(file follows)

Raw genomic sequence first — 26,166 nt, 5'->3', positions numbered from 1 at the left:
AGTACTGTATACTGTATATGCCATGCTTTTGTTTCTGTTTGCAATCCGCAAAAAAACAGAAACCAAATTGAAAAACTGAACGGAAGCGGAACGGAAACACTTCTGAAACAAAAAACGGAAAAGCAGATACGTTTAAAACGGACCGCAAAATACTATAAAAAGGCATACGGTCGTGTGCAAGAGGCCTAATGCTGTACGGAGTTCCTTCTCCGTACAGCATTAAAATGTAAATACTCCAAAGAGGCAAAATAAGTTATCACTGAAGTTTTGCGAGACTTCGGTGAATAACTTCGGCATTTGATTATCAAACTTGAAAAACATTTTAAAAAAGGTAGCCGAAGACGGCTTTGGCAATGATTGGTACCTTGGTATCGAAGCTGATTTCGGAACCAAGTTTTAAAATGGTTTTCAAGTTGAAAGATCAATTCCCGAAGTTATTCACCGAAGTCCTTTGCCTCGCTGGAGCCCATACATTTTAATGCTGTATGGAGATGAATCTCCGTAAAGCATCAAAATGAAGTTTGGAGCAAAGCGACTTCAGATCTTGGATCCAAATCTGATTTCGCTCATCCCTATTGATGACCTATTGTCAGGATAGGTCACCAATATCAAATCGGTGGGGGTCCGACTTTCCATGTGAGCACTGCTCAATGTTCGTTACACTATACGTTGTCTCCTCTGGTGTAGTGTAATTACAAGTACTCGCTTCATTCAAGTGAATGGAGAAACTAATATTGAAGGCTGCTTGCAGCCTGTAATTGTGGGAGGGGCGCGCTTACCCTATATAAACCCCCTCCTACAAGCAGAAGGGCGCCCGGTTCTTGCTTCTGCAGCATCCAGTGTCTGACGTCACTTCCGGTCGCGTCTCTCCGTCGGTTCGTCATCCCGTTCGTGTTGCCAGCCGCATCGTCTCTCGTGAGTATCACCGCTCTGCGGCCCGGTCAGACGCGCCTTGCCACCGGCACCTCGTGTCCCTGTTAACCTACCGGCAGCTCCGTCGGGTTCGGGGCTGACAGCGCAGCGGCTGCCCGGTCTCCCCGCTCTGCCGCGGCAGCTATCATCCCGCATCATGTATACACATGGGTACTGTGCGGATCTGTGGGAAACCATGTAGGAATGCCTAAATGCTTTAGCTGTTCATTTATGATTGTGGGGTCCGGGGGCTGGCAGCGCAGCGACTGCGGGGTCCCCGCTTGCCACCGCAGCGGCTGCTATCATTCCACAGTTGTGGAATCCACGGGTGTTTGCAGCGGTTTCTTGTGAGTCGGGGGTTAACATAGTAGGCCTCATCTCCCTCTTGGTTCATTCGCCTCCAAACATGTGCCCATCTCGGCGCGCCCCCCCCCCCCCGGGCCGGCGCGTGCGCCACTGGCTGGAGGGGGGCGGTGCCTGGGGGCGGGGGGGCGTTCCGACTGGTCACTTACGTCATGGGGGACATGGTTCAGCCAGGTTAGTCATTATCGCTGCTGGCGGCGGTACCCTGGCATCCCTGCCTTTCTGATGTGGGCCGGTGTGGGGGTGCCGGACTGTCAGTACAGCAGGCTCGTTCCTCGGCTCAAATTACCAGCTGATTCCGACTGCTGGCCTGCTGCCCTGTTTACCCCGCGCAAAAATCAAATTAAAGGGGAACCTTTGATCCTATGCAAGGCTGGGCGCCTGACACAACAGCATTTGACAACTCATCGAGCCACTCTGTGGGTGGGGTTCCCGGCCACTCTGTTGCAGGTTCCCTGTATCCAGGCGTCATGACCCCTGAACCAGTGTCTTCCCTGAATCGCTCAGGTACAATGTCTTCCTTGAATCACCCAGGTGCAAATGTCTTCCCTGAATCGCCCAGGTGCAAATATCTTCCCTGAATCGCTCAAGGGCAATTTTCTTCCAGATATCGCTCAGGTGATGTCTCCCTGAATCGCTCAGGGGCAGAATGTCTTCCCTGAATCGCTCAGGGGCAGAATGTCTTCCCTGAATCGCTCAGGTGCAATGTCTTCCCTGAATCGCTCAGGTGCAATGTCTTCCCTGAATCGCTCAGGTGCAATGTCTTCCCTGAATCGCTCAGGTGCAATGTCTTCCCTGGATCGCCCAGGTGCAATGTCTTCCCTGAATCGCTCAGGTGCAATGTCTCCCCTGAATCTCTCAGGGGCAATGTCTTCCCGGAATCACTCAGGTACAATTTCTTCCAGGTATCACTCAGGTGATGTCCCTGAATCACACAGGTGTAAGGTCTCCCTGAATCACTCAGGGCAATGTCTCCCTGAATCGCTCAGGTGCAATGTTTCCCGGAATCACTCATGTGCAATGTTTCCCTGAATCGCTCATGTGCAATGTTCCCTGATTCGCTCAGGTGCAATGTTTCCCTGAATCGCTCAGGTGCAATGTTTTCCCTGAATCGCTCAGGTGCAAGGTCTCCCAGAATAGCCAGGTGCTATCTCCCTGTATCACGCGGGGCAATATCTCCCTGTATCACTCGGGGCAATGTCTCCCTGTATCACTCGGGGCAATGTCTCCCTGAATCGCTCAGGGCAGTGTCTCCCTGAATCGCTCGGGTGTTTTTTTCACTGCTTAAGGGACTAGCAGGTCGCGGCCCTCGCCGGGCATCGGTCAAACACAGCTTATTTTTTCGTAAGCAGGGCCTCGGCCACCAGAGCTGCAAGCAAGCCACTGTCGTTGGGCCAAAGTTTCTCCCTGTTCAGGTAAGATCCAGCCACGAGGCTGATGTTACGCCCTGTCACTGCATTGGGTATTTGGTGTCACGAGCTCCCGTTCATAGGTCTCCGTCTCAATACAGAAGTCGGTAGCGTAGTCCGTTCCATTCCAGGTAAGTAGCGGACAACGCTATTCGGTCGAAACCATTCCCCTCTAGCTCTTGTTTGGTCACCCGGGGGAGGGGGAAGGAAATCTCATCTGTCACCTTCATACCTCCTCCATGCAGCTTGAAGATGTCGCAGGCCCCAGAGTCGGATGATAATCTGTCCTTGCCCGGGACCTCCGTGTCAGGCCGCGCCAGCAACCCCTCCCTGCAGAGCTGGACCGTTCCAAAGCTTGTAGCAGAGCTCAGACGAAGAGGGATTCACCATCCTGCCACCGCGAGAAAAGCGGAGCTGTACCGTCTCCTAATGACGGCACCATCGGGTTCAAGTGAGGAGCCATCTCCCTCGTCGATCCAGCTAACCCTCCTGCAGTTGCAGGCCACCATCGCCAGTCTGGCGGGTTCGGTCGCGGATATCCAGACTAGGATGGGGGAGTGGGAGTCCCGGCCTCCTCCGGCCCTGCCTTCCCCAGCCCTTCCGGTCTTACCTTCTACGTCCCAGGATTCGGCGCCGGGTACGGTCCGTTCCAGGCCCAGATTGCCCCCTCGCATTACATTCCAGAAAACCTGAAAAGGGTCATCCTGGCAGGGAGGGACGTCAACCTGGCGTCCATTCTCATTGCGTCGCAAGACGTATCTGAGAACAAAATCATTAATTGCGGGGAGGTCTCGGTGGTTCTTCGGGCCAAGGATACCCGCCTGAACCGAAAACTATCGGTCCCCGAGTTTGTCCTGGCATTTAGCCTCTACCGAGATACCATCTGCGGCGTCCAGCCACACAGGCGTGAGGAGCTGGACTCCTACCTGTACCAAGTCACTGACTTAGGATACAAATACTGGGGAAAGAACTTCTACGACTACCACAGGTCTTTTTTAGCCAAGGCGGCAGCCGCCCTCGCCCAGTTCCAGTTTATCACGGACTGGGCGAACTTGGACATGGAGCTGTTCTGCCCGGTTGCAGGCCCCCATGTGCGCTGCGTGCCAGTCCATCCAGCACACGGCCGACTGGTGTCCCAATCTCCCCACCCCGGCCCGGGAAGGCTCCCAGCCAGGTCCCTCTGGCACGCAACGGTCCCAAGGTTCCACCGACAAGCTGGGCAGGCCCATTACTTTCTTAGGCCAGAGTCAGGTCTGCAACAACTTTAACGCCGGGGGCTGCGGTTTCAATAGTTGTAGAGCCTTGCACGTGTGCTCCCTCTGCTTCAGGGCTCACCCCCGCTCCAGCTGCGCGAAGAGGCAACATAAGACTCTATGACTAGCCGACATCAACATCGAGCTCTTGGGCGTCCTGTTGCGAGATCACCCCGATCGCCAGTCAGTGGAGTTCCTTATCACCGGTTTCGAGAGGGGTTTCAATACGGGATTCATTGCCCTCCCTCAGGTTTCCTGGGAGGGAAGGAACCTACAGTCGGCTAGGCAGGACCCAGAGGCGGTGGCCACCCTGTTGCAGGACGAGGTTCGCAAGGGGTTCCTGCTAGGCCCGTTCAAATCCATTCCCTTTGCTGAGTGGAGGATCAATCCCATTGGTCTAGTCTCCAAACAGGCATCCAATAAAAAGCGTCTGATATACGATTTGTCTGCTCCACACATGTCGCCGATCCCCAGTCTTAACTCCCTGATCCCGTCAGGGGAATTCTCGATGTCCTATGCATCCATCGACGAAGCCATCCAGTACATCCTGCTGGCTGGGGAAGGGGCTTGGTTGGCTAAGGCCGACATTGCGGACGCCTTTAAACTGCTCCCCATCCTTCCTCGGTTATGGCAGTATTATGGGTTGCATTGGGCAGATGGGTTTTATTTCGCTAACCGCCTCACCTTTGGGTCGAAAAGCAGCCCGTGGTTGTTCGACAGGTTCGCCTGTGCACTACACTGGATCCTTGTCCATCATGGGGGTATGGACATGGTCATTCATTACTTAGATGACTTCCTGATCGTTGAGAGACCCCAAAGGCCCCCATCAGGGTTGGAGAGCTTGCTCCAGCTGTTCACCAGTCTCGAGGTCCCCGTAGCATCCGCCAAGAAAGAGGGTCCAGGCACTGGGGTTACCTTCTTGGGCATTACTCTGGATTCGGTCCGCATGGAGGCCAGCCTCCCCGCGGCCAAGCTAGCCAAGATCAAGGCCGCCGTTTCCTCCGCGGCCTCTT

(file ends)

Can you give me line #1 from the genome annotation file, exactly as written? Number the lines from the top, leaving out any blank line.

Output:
Raw genomic sequence first — 26,166 nt, 5'->3', positions numbered from 1 at the left: